Senate Dems to ports: Resolve labor issues quickly

Senate Dems to ports: Resolve labor issues quickly

A pair of California senators is calling for a swift resolution to a labor fight threatening the flow of cargo packages at 29 ports along the West Coast.

Sens. Diane Feinstein (D) and Barbara BoxerBarbara Levy BoxerFormer California senator prods Feinstein to consider retirement Trump decries 'defund the police' after Boxer attacked Former Sen. Barbara Boxer attacked in California MORE (D) said in a letter to port managers and leaders of the union that represents dockworkers that they need to negotiate a deal quickly because the labor strife has been contributing to congestion at several of the nation’s busiest ports.

"It is encouraging that, with the assistance of Labor Secretary [Tom] Perez, you have narrowed the differences in this labor dispute that is hurting our economy and restricting the free flow of commerce at our ports," the senators wrote.

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"It is our understanding that the only issue that stands between further damage to our economy and a contract agreeable to both parties is the choice of an arbitrator," they continued. "While it is understandable that the parties can disagree, it is highly disappointing that with so much at stake, you have not been able to come up with a path forward on this one remaining issue."

At issue is a labor contract between the managers at ports that normally process 340 million tons of cargo shipped via truck and rail to cities across the country and the International Longshore and Warehouse Union (ILWU), which represents dockworkers, that was supposed to expire in July. 

Perez was brought in because retail groups pressured the White House to intervene in the standoff after the Pacific Maritime Association (PMA), which handles labor negotiations for port managers, decided to close ports in Washington, Oregon and California from Feb. 12 to 16 due to the labor disagreement.

Prior to Perez’s arrival in California, negotiators failed to agree to anything more than temporary extensions, and a federal mediator that was brought in resolve the issues was also unable to forge a deal.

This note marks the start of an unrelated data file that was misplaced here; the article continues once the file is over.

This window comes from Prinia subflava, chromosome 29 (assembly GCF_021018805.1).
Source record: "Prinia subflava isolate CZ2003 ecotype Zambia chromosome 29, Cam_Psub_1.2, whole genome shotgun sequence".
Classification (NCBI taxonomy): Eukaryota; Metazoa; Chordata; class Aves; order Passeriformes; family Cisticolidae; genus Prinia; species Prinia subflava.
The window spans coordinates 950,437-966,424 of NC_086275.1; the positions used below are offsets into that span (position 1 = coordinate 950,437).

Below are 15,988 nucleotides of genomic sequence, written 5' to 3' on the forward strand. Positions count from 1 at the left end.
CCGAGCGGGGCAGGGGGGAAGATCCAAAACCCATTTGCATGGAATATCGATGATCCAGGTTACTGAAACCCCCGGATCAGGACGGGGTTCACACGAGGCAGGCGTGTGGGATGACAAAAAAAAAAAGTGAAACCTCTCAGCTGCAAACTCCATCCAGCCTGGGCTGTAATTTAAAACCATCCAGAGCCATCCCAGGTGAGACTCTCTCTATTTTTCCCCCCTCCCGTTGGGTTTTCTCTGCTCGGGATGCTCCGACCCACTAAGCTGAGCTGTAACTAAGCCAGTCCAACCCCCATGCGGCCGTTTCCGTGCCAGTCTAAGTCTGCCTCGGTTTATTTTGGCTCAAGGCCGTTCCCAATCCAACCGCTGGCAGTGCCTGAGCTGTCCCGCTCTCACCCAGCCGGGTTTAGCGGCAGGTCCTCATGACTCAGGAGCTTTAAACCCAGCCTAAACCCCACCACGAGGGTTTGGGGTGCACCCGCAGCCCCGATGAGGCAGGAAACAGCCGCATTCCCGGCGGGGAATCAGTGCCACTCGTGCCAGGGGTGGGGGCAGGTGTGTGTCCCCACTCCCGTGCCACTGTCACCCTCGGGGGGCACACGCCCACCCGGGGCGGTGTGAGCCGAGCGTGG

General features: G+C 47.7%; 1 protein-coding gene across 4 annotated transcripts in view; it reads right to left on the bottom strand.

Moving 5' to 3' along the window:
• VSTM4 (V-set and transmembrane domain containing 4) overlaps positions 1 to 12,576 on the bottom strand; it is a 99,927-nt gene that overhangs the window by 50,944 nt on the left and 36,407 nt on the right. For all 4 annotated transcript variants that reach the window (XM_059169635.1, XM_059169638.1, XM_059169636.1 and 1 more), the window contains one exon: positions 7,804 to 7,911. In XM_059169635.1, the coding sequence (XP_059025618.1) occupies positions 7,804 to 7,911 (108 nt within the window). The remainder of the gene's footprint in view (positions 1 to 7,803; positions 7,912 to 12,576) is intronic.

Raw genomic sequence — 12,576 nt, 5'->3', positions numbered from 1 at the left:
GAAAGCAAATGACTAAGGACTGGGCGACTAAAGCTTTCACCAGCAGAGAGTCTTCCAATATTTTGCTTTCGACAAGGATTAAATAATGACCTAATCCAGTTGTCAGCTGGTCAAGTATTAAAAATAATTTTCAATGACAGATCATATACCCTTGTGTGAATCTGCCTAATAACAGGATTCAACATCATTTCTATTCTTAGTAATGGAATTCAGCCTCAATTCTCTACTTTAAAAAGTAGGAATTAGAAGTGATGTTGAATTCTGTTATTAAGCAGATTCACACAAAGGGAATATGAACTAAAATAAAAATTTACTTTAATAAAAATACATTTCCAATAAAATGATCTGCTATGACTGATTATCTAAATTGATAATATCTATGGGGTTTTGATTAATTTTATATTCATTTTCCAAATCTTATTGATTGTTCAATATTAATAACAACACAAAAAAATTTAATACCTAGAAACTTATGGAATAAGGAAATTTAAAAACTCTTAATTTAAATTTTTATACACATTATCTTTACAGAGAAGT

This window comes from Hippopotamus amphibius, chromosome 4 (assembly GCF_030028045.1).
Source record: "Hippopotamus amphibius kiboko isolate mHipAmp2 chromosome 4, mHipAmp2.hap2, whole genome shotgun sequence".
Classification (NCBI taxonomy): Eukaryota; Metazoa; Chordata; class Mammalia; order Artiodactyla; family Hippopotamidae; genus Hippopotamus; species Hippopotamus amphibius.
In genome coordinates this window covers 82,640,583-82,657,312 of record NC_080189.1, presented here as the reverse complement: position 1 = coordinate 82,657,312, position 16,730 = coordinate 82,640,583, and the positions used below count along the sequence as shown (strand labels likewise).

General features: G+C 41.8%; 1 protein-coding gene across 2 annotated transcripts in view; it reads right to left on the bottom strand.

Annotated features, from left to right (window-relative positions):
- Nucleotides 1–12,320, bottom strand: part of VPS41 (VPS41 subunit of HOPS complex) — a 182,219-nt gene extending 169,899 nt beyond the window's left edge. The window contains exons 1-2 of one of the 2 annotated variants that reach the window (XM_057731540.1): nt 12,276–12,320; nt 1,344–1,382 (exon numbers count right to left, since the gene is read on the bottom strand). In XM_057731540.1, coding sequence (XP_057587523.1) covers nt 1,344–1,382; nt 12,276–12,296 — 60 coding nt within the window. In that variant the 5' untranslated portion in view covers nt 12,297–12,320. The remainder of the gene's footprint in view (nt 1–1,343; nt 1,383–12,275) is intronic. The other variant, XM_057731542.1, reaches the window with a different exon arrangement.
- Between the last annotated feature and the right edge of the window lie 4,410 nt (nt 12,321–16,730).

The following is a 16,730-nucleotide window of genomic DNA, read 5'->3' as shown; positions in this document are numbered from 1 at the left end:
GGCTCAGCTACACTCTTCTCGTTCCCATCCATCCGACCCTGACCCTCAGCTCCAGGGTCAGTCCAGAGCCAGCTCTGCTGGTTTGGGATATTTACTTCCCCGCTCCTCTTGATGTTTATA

Boxer and Feinstein said Thursday it is critical that negotiators find a way to reach an agreement quickly.

"Every day that goes by without a resolution only adds to the economic pain for the West Coast and the entire country. This cannot continue," they wrote.

"The consequences of failing to resolve this dispute immediately would be devastating to our economy and to the millions of people who work hard every day for agricultural producers, manufacturers and other businesses, both large and small, in California and around the world," Boxer and Feinstein continued. "We strongly urge both the PMA and the ILWU to urgently resolve this last issue and to swiftly move toward a final contract agreeable to both parties."

The port labor conflict has worried retail groups, who say a prolonged shutdown could be catastrophic for the nation’s economy, for months.

The National Retail Federation (NRF) and National Association of Manufacturers (NAM) said in a study conducted in 2014 that a shutdown of ports in cities like Los Angeles, San Francisco, Portland and Seattle would cost the U.S. economy almost $2 billion per day.

“The last prolonged port shutdown of the West Coast ports was the 10-day lockout in 2002 which some estimate cost the U.S. economy close to $1 billion a day and took months to recover from,” the groups said.

“The NRF-NAM study estimates that a five-day stoppage would reduce GDP by $1.9 billion a day,” the statement on the study continued. “This would increase exponentially with a 20-day stoppage resulting in a loss of $2.5 billion a day.”

The port operators’ group has blamed the cargo ship congestion along the West Coast on a slowdown they say is being purposely conducted by the dockworkers union.

“The PMA has a sense of urgency to resolve these contract talks and get our ports moving again,” PMA spokesman Steve Getzug said in a statement last month. “Unfortunately, it appears the union’s motivation is to continue slowdowns in an attempt to gain leverage in the bargaining. The ILWU slowdowns and the resulting operational environment are no longer sustainable.”

The dockworkers’ union is offering a starkly different take, blaming port managers for cargo congestion. 

“Longshore workers are ready, willing and able to clear the backlog created by the industry’s poor decisions,” ILWU President Bob McEllrath responded in a statement of his own. “The employer is making nonsensical moves like cutting back on shifts at a critical time, creating gridlock in a cynical attempt to turn public opinion against workers. This creates an incendiary atmosphere during negotiations and does nothing to get us closer to an agreement.”

The Labor Department said Wednesday that Perez was conveying the urgency to resolve the West Coast port standoff since he arrived in California this week.

“On behalf of President Obama, Secretary Perez made clear that the dispute has led to a very negative impact on the U.S. economy, and further delay risks tens of thousands of jobs and will cost American businesses hundreds of millions of dollars,”  a Labor Department official said in a statement that was provided to The Hill.

“While the parties have made tremendous progress, Secretary Perez stressed that it's imperative the parties come to an immediate agreement to prevent further damage to our economy and further pain for American workers and their employers,” the labor official continued. 

Boxer and Feinstein have written to negotiators in the port standoff before, prior to the weekend shutdown.